According to the World Health Organisation (WHO), a pregnant woman living with HIV has a 15 per cent to 30 per cent chance of transmitting the virus to her baby in utero or at birth, and breastfeeding will infect up to 15 per cent more. In 1994, a study showed that one ARV drug, azidothymidine, cut transmission rates by two-thirds if given to the mother before and after delivery and to the baby for six weeks. But few poor countries used that regimen because it was expensive and complex, requiring an intravenous drip of the drug during labor. Five years later, a study in Uganda showed a single dose of another ARV, nevirapine, given to a mother in labor and a baby at birth, could reduce transmission by 50 per cent, which soon became a standard of care. Countries all over the world began aggressive prevention campaigns. Nigeria launched a programme in 2002 when it had 54,000 newly infected children, and transmissions began to slowly decline.
Today, the standard of care is to treat all HIV-infected people, including pregnant women, with daily combinations of powerful ARVs. When treatment suppresses the virus in pregnant women and, as an additional safety measure, their newborn babies also receive ARVs for six weeks, transmission rates typically plummet to less than one per cent. In the developed world and many developing countries, mother-to-child transmission is now rare. But the regimen can not be given if pregnant women do not know whether they are infected.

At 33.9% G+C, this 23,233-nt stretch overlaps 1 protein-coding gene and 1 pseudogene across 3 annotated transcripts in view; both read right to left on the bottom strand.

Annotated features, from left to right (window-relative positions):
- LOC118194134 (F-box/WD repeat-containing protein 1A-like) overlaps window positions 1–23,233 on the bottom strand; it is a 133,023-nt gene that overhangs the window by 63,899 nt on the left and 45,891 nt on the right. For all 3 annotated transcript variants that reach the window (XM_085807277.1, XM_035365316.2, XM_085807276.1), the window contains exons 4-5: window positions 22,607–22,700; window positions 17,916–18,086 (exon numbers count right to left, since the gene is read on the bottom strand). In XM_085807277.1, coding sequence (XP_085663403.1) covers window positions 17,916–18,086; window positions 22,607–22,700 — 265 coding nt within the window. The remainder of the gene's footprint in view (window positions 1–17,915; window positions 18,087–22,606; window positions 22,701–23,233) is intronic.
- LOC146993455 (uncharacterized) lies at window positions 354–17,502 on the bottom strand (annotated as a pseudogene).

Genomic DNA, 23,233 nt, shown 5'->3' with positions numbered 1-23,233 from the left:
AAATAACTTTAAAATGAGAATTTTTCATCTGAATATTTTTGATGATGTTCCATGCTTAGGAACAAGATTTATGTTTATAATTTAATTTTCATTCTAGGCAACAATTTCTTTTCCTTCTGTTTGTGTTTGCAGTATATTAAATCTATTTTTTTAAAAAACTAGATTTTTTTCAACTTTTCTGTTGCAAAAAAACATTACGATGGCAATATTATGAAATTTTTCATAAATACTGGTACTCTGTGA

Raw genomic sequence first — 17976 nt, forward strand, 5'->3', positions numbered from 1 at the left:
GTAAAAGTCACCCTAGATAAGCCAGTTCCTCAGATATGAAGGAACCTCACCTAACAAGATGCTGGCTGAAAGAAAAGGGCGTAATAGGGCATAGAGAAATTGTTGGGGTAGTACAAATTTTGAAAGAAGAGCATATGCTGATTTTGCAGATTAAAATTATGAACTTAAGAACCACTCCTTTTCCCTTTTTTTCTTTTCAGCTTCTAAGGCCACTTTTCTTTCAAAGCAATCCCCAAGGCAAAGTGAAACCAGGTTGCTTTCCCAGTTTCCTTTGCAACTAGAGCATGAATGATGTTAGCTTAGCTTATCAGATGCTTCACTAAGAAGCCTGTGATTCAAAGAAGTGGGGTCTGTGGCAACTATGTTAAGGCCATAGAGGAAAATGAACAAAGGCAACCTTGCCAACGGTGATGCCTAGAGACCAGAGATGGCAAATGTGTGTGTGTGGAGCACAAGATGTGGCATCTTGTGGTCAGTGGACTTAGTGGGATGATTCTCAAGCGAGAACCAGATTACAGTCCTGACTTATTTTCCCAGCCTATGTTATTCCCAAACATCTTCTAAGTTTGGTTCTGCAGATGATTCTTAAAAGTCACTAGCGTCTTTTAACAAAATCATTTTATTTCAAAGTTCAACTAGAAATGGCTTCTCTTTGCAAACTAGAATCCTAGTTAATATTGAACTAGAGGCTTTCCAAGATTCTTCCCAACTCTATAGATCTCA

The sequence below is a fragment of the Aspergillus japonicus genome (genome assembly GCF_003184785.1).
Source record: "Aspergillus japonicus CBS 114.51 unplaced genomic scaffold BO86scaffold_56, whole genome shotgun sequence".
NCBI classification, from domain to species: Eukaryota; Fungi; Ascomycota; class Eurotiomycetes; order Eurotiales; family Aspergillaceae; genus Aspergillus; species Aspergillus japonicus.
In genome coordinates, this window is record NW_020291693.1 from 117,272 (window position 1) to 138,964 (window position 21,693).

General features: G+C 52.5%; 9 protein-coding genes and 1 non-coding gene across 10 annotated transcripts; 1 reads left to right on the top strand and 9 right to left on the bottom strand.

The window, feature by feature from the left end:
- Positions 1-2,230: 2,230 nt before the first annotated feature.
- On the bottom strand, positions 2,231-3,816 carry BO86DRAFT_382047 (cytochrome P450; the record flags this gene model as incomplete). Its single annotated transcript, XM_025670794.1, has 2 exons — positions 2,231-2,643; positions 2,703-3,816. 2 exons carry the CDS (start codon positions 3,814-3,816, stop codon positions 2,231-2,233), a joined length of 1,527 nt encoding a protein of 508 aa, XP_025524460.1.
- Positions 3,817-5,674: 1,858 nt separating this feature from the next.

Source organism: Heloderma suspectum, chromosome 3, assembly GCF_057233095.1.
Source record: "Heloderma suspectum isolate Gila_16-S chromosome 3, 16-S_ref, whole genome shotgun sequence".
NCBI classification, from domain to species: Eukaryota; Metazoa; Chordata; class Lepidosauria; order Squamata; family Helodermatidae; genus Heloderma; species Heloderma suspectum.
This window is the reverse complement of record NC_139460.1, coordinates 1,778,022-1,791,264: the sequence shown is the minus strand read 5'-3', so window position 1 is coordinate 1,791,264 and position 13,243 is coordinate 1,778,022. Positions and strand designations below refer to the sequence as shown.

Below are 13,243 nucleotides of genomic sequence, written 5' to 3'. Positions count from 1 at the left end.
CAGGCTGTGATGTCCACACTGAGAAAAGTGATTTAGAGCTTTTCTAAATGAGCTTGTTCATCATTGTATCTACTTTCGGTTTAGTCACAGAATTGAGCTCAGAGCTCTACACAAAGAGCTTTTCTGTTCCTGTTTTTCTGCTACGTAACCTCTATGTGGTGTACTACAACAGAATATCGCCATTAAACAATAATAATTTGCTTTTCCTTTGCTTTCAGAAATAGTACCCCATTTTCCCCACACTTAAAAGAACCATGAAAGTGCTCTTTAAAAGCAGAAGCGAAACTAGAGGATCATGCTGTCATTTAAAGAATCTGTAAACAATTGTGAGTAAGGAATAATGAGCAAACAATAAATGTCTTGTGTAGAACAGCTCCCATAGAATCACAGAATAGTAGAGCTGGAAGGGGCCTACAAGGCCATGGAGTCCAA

According to estimates from the Joint United Nations Programme on HIV/AIDS (UNAIDS), 21.58 per cent of HIV-infected, pregnant Nigerian women transmitted the virus to their children in 2016. Nigeria’s central problem is that some 40 per cent of women give birth at home or in makeshift clinics run by traditional birth attendants, where women are unlikely to get tested.According to the Science report, the reasons women do not seek care at more formal health care facilities like Asokoro Hospital, Abuja are many and overlapping: poverty, fear of stigma and discrimination for simply seeking an HIV test, lack of education, tradition, and husbands wary of health care.